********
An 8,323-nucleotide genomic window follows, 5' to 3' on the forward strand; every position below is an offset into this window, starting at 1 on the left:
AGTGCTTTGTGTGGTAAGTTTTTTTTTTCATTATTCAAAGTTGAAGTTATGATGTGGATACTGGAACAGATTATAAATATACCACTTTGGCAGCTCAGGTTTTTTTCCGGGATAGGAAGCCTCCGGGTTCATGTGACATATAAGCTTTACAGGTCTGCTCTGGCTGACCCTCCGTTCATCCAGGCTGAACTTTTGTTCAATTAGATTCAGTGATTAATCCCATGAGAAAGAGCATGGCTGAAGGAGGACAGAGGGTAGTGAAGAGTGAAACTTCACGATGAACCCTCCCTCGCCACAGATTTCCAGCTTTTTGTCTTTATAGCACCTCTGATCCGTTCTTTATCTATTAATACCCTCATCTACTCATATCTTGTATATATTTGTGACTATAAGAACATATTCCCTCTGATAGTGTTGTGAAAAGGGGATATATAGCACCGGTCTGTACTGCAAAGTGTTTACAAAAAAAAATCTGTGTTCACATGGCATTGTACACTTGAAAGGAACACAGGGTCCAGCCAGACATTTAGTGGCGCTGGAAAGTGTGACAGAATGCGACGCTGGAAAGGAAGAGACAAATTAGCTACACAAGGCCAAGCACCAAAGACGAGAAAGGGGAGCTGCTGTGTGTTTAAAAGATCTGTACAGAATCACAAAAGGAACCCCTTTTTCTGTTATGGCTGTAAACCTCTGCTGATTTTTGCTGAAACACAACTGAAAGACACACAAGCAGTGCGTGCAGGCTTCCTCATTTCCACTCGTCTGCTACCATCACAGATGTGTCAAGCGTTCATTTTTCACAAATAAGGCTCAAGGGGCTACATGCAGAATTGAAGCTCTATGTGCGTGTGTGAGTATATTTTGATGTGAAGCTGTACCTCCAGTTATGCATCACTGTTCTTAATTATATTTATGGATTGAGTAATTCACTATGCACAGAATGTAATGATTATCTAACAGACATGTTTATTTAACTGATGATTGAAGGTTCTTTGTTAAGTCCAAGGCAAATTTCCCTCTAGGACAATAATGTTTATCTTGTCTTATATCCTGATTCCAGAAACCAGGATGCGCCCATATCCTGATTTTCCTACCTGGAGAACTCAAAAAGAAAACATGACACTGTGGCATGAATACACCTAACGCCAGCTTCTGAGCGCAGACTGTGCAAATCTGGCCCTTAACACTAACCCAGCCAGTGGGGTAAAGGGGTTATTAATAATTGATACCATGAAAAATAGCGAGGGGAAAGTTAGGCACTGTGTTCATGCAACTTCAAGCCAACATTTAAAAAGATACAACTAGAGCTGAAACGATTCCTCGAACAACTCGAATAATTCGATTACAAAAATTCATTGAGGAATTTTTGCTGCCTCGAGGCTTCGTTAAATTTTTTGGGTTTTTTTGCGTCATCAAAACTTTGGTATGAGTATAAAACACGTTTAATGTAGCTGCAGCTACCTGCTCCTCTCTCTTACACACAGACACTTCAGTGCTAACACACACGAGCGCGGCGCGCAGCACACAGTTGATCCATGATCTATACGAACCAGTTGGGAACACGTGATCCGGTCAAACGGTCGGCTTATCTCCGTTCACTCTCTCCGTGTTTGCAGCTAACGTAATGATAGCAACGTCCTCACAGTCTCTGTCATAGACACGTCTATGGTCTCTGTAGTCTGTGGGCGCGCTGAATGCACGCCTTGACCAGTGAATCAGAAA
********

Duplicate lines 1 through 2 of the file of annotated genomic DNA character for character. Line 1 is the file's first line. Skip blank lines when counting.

An 8,323-nucleotide genomic window follows, 5' to 3' on the forward strand; every position below is an offset into this window, starting at 1 on the left:
AGTGCTTTGTGTGGTAAGTTTTTTTTTTCATTATTCAAAGTTGAAGTTATGATGTGGATACTGGAACAGATTATAAATATACCACTTTGGCAGCTCAGGTTTTTTTCCGGGATAGGAAGCCTCCGGGTTCATGTGACATATAAGCTTTACAGGTCTGCTCTGGCTGACCCTCCGTTCATCCAGGCTGAACTTTTGTTCAATTAGATTCAGTGATTAATCCCATGAGAAAGAGCATGGCTGAAGGAGGACAGAGGGTAGTGAAGAGTGAAACTTCACGATGAACCCTCCCTCGCCACAGATTTCCAGCTTTTTGTCTTTATAGCACCTCTGATCCGTTCTTTATCTATTAATACCCTCATCTACTCATATCTTGTATATATTTGTGACTATAAGAACATATTCCCTCTGATAGTGTTGTGAAAAGGGGATATATAGCACCGGTCTGTACTGCAAAGTGTTTACAAAAAAAAATCTGTGTTCACATGGCATTGTACACTTGAAAGGAACACAGGGTCCAGCCAGACATTTAGTGGCGCTGGAAAGTGTGACAGAATGCGACGCTGGAAAGGAAGAGACAAATTAGCTACACAAGGCCAAGCACCAAAGACGAGAAAGGGGAGCTGCTGTGTGTTTAAAAGATCTGTACAGAATCACAAAAGGAACCCCTTTTTCTGTTATGGCTGTAAACCTCTGCTGATTTTTGCTGAAACACAACTGAAAGACACACAAGCAGTGCGTGCAGGCTTCCTCATTTCCACTCGTCTGCTACCATCACAGATGTGTCAAGCGTTCATTTTTCACAAATAAGGCTCAAGGGGCTACATGCAGAATTGAAGCTCTATGTGCGTGTGTGAGTATATTTTGATGTGAAGCTGTACCTCCAGTTATGCATCACTGTTCTTAATTATATTTATGGATTGAGTAATTCACTATGCACAGAATGTAATGATTATCTAACAGACATGTTTATTTAACTGATGATTGAAGGTTCTTTGTTAAGTCCAAGGCAAATTTCCCTCTAGGACAATAATGTTTATCTTGTCTTATATCCTGATTCCAGAAACCAGGATGCGCCCATATCCTGATTTTCCTACCTGGAGAACTCAAAAAGAAAACATGACACTGTGGCATGAATACACCTAACGCCAGCTTCTGAGCGCAGACTGTGCAAATCTGGCCCTTAACACTAACCCAGCCAGTGGGGTAAAGGGGTTATTAATAATTGATACCATGAAAAATAGCGAGGGGAAAGTTAGGCACTGTGTTCATGCAACTTCAAGCCAACATTTAAAAAGATACAACTAGAGCTGAAACGATTCCTCGAACAACTCGAATAATTCGATTACAAAAATTCATTGAGGAATTTTTGCTGCCTCGAGGCTTCGTTAAATTTTTTGGGTTTTTTTGCGTCATCAAAACTTTGGTATGAGTATAAAACACGTTTAATGTAGCTGCAGCTACCTGCTCCTCTCTCTTACACACAGACACTTCAGTGCTAACACACACGAGCGCGGCGCGCAGCACACAGTTGATCCATGATCTATACGAACCAGTTGGGAACACGTGATCCGGTCAAACGGTCGGCTTATCTCCGTTCACTCTCTCCGTGTTTGCAGCTAACGTAATGATAGCAACGTCCTCACAGTCTCTGTCATAGACACGTCTATGGTCTCTGTAGTCTGTGGGCGCGCTGAATGCACGCCTTGACCAGTGAATCAGAAA